The Therapy of Baking and Why It Can Be Helpful to Not Be a Minimalist

 

Sometimes bad things happen. Things that you think only happen to other people. When you hear the stories you gasp and say ‘how awful, how terrible for them’. And then you move on. Until one day it is you being told the terrible news that something bad has happened.

Your brain goes in to a dream like trance – I think the official term is shock. I remember when I got the call from my sister to say that my Mum may not survive and if I wanted to see her one last time I would need to come to the hospital immediately. In the time between leaving for the hospital and trying to contact my husband I took to sweeping the floor.

There is comfort to be found in the domestic, in the mundane, when big bad things happen that your brain can’t quite process.  Busying one’s hands while one’s mind tries to swim through the reality of shock is oddly soothing.

Today I made one of my favourite cakes – the Bill Granger vanilla buttermilk cake. I made it to take away for the weekend to share with our extended family. I mixed up the ingredients in my Mum’s metal mixing bowl – it would be called vintage now. I sifted the flour using my Gran’s sifter. I remember using it as a child at her place in the country. There was always a cake at Gran’s house.

As my mind was reeling over the bad news we received the night before, I found solace in holding the bowl that my Mum had held and mixed, just as I was. And holding the strong metal handle on the sifter I thought of my Gran, and I thought of all the bad news they would have heard over the years; the deaths, the sicknesses, the losses… the sorrow, the sadness.

 

And now it was me. Holding their things. Being propped up by both of them. The scrape of the sifting handle being turned to sprinkle flour into the creamed butter and sugar. The clink of of the wooden spoon on the metal bowl as I stirred the in eggs, and I thought about both of them and their strength of character and their will to keep going, their mettle. To keep going, to not drown in the shock of bad news or from the sorrow of loss, or the fear of what will come next.

Often I curse myself for holding on to things, to stuff; for being so sentimental. Cursing the clutter and often wishing I could be as clinical as Marie Kondo. If it doesn’t spark joy – it goes.

But today I was thinking ‘thank goodness for my sentimentality’. Whatever those mundane domestic objects were imbued with over the years served as a crutch for me today. Their stoic utilitarianism brought the strength of my Mum and my Gran to life. The act of beating, stirring, and mixing was a salve to my troubled thoughts. To the chaos of shock, to that feeling of not being able to catch my breath.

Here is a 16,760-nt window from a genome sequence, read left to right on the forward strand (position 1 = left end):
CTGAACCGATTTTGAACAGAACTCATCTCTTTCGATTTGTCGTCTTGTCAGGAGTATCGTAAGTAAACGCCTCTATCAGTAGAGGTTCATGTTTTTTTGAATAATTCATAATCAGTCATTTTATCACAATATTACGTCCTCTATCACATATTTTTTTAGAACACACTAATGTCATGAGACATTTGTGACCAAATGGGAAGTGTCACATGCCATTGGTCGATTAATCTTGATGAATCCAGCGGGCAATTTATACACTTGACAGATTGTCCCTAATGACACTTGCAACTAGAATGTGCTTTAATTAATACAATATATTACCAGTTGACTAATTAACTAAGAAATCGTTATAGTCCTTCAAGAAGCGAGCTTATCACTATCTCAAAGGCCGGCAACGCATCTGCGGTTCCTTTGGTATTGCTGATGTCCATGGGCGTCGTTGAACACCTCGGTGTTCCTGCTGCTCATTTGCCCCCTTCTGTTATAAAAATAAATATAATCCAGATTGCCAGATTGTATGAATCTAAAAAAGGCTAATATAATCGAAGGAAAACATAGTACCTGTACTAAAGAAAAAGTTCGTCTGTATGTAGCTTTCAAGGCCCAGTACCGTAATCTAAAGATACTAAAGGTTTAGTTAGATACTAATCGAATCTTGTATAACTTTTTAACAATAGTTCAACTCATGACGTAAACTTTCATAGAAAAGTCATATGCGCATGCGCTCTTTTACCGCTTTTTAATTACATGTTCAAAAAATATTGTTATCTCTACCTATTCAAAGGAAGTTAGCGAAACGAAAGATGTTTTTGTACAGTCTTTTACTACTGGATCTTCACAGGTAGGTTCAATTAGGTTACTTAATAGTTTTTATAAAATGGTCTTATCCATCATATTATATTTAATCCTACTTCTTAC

Who knew baking a cake could be so therapeutic?

June Taking Stock

Whoa! It is June already. Most definitely time for a Taking Stock post. These posts are lovely to write and lovely to read, courtesy of the lovely Pip Lincoln from Meet Me at Mikes.

Taking stock is a great thing to do. This year has taken some interesting and unexpected turns, some good, some not so good. And in light of the awful events in Manchester and London over these past couple of weeks, checking in with yourself is a really good thing to do.

Obviously June is the start of Winter, and I would suggest it is the most unpopular season, but dare I say it, I totally loved Autumn this year and perhaps all that bad press that Winter gets is not totally justified. Don’t get me wrong, I do NOT like being cold; but there is something so lovely about being toasty and warm – winter food, open fires, hot chocolates, red wine… so many things.

Perhaps I’m engaging with the seasons more because my #100dayproject theme is #100daysofseasons – so I’m looking outwards to the seasons – not just the seasons of the climate, but other seasons. May/June are my season of sadness because my Mum died in early June, but the last time I saw her at home and was able to have a conversation with her, was on Mothers’ Day – so, it is a season of contemplation and reflection as well.

When I’m feeling a bit wobbly I look for comforting things, so the cooler months of late Autumn and early Winter are the perfect time to seek comfort. Staring in to a beautiful fire, cradling a glass of red wine and wearing some wooly booties will always life my spirits.

So on that, I’ll just launch straight in to another Taking Stock and make mention of a few other things that have been happening around here.

Making : Art! Lots of it, for #the100dayproject. This one is last night’s sketch, and you can see what else I’ve been up to here.

Cooking : Home baked bread. Thanks to Annette at I Give You the Verbs I got inspired to make a no-knead loaf of bread. It’s the best, the recipe is here if you’re keen to try.

Drinking: Tea. And red wine – but not together (obvs!)

Reading: “The Little Book of Hygge: The Danish Way to Live Well” by Meik Wiking.

Looking: At lots of travel websites – an adventure is afoot!

Playing: Scrabble. For the first time in ages my husband and I had a game. I got rid of all my letters in one word, and even with the bonus 50 points he still beat me! I need to pick up my game!

Deciding: when to put the kettle on. My husband has just baked the most incredible sour dough with apricots, fennel seeds, walnuts and saltanas so I want a piece toasted, with lashings of butter. The tea is just an excuse for a slice of the fruit loaf!

Wishing: this lurgy would clear off – I’ve felt unwell for eight days now.

Enjoying: the change in seasons.

Waiting: for our Vietnam adventure to begin!

Liking: the anticipation of another family adventure.

Wondering: what the rest of the year holds – it’s already been one out of the box!

Loving: my book club. We have met twice now and have read two fabulous books (Nina is Not Ok by Shappi Khorsandi and The Cows by Dawn O’Porter – both fabulous and highly recommended by moi!) Next is a memoir, and I cant wait to get into this – I have ear marked this as my holiday read.